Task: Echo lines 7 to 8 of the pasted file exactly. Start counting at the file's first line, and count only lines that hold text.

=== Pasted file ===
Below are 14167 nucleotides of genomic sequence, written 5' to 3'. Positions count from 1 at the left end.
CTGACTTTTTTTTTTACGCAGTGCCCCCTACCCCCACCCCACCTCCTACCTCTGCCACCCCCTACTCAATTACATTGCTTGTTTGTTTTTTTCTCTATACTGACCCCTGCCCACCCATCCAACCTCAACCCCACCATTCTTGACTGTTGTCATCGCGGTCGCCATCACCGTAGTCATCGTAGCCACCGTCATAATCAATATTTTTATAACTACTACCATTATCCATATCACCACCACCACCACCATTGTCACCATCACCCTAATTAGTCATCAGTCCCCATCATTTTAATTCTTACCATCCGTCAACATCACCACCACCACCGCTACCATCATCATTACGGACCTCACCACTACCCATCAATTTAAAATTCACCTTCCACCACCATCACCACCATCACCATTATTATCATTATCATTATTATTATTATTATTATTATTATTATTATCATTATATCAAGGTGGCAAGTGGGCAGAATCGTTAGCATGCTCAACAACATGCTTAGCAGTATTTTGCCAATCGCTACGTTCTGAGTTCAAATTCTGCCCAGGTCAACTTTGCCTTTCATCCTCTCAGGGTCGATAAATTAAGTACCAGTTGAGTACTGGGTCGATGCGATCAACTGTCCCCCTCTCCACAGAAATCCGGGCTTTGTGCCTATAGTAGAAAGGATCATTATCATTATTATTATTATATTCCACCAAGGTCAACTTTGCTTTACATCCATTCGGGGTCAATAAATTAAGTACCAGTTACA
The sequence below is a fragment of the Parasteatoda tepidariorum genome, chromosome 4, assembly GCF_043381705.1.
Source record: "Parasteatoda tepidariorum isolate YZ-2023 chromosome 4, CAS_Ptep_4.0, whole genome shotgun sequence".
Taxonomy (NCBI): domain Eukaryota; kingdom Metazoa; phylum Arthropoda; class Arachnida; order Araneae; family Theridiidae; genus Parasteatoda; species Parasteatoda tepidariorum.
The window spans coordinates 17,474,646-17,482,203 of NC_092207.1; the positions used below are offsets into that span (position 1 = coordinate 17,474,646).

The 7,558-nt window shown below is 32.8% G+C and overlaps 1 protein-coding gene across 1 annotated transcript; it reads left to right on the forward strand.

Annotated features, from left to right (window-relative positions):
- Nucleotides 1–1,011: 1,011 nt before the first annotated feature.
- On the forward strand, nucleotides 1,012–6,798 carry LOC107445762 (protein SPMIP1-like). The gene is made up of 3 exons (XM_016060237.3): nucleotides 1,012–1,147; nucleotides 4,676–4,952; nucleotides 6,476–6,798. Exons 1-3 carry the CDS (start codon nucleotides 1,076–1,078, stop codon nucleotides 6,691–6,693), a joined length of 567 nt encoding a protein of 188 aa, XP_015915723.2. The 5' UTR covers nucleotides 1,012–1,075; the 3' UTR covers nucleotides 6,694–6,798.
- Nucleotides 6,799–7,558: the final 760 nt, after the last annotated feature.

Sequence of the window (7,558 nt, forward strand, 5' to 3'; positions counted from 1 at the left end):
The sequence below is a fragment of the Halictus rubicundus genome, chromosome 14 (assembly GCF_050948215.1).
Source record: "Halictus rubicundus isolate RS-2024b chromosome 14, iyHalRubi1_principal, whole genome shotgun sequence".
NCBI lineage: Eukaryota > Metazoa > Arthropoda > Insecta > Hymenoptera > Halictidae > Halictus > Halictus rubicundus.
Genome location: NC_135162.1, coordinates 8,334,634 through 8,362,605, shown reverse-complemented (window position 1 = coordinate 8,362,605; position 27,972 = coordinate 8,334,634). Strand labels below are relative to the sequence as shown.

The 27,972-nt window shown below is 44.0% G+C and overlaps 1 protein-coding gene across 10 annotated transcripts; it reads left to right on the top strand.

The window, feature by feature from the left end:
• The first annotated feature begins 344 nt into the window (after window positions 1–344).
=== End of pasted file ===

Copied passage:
The 7,558-nt window shown below is 32.8% G+C and overlaps 1 protein-coding gene across 1 annotated transcript; it reads left to right on the forward strand.

Annotated features, from left to right (window-relative positions):